Interpreting objective ADHD tests: A clinician’s reference guide

February 23, 2024 | Guides

Disclaimer: This is a quick reference guide and is in no way a substitute for clinical training. The purpose of this document is to give clinicians a bird’s eye view of what to expect when interpreting an objective ADHD test.

Our standardized objective ADHD tests, QbTest and QbCheck, focus on the three core symptoms of ADHD – hyperactivity, inattention, and impulsivity, providing results through the use of activity tracking and responses to stimuli on a computer-based task.

Designed by a team of clinical psychologists to be as accessible as possible, the tests’ main requirement is the ability to follow simple instructions. This technology is the only test on the market that specifically tracks hyperactivity using a camera, monitoring the actual movement of patients throughout the assessment. Results from the test can also be used to measure ADHD treatment effects.

Interpreting QbTest results

It’s a 15-20 minute computer-based test. QbTest data collected is compared to a normative age and sex-matched control group who don’t have ADHD and is broken down into four quartiles (every 5 minutes for the 20-minute version of the test). The report has a total of 13 parameters with three cardinal parameters – our statistically weighted scores that provide targeted insight into the three core symptom areas of ADHD and are listed as:

  • QbActivity
  • QbInattention
  • QbImpulsivity

A patient report also clearly shows the individual’s activity graph and inattention/impulsivity graph compared to the age and sex matched control group.

 

Transform your ADHD assessments. Access a sample ADHD assessment by downloading our report today and discover how to improve your clinical assessments and patient outcomes

Interpreting QbTest Telehealth and QbCheck results

QbTest Telehealth and QbCheck reports are similar to QbTest, showing five parameters that cover hyperactivity, inattentiveness, and impulsivity and a total symptom score for ADHD.

A key point of difference between QbTest and QbCheck is that the latter includes the DSM-5 ADHD Symptom Checklist. The QbCheck Rating Scale is developed from the 18 questions in DSM-5, describing patterns of behavior associated with ADHD. Each behavior is rated over the last six months and graded as “never or rarely”, “sometimes”, “often” or “very often.”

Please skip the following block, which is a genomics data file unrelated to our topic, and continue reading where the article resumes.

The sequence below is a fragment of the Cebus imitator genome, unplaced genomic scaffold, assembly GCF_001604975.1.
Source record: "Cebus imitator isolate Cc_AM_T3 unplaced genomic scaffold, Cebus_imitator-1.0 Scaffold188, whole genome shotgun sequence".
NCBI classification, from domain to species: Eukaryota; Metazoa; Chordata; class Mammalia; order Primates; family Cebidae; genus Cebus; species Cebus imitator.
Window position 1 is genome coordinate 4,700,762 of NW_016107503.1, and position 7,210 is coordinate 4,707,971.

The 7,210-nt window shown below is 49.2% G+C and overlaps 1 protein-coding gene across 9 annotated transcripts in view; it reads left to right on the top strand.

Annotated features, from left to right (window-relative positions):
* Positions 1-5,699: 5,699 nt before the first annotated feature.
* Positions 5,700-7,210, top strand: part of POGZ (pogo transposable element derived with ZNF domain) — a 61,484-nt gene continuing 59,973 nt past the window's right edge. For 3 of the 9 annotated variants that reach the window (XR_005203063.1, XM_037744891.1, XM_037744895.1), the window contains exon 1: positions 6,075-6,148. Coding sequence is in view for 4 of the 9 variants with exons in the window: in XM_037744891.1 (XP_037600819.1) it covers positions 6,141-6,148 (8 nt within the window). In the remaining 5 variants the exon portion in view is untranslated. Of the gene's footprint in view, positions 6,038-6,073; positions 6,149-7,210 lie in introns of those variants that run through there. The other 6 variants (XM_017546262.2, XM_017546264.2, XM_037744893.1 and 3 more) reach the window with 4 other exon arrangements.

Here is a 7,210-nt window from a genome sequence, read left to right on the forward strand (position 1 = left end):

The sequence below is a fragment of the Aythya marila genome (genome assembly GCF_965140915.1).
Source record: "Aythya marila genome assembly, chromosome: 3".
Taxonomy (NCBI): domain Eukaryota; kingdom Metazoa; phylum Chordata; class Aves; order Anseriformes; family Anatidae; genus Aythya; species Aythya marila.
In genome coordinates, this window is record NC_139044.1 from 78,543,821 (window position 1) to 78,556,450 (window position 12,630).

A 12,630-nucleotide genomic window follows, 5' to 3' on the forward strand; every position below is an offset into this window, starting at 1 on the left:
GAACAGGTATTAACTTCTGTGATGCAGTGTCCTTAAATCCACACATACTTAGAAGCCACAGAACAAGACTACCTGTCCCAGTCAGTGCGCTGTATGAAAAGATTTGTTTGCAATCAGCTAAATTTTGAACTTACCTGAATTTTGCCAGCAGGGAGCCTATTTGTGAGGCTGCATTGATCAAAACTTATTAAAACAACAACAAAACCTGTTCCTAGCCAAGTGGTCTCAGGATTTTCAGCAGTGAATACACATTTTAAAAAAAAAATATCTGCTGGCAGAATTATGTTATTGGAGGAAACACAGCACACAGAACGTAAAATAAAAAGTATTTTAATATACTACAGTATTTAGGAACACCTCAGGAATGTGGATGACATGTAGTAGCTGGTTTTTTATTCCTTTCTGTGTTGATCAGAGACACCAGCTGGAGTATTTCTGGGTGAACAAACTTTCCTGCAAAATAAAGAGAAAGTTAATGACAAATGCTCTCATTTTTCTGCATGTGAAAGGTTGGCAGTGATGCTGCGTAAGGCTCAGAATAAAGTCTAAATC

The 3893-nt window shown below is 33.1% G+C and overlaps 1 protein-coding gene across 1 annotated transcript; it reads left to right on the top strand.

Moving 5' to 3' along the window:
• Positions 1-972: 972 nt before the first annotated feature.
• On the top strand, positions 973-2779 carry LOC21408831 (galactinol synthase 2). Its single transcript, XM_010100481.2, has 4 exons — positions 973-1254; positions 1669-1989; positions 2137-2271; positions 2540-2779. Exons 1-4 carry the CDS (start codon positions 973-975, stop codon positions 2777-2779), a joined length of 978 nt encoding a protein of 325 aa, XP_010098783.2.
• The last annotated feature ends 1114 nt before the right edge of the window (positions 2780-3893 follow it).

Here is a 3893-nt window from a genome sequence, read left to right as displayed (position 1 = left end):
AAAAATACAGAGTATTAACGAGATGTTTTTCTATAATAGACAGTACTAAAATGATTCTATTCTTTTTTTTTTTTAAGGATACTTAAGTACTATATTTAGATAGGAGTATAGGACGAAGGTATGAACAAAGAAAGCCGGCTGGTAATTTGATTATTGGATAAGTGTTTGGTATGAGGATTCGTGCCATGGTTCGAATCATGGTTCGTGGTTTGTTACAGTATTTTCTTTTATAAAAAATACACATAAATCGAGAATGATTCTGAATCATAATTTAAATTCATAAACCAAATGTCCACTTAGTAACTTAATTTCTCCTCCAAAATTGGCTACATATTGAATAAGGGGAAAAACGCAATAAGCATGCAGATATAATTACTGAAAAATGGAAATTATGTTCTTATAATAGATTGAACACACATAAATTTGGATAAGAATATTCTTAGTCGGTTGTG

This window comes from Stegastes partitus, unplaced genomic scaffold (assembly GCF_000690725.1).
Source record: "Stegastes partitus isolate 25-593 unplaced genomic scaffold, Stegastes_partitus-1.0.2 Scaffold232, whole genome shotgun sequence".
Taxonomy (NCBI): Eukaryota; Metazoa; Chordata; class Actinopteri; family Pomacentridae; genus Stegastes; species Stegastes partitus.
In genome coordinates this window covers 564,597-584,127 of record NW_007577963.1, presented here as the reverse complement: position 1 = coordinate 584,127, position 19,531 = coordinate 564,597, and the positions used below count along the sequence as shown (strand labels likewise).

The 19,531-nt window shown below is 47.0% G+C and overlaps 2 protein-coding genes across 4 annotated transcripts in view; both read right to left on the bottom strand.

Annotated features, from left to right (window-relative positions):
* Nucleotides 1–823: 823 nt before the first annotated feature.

Children 6-17 years must present “often” or “very often” on six items in at least one category to display a persistent pattern of ADHD-like symptoms according to the DSM-5 criteria. Test takers 18 years and older must present with five items rated “often” or “very often” in at least one category, to display a persistent pattern of ADHD-like symptoms according to the DSM-5 criteria.

QbCheck also has a one-page report, with a side-by-side comparison of the individual to a sample case from their age and sex matched control group, a total symptom score, and the parameters.

 

Transform your ADHD assessments. Access a sample ADHD assessment by downloading our report today and discover how to improve your clinical assessments and patient outcomes

 

The inclusion of the activity graph gives you a visual representation of the test taker’s physical movements throughout the assessment (our graph draws a line showing where the individual moved during the test) and the attention and impulse control graph show the test taker’s responses to the task, including omission and commission errors.

Tracking omissions show the patient’s missed targets (each time they did not respond to a targeted stimuli) while commissions show responses to non-targeted stimuli (when the user is instructed to withhold their response, i.e. pressing the spacebar).

How you can make the right choice

The right objective test (QbTest, QbTest Telehealth, or QbCheck) is based on your clinic’s needs. Find out which ADHD test is right for your clinic by completing the quiz. Find out more about virtual ADHD testing with our guide on how the remote function of QbCheck works.

The ability to objectively capture the three core symptoms of ADHD is invaluable to the differential diagnostic process. It allows the provider to take what they see clinically, what they hear from both the individual and their families and compare with objective data to make an informed diagnostic decision. QbTest, QbCheck, and QbTest Telehealth all provide data for clinicians like you to utilize as a routine part of your ADHD evaluation and treatment monitoring procedure.

What is objective testing?

Learn how your clinic can benefit from objective testing

Related Blogs

09 Apr

How does the remote use of QbCheck work?

QbCheck can be administered in person or remotely. Read our guide on what objective testing is. Below, we’ll walk you...
07 Mar

Using objective testing for ADHD treatment management

Disclaimer: This is a quick reference guide and is in no way a substitute for clinical training. The purpose of...
15 Feb

What is objective testing?

An objective test is a standardized measure. It objectively collects data, removing personal biases and ambiguity. Objective tests give clear,...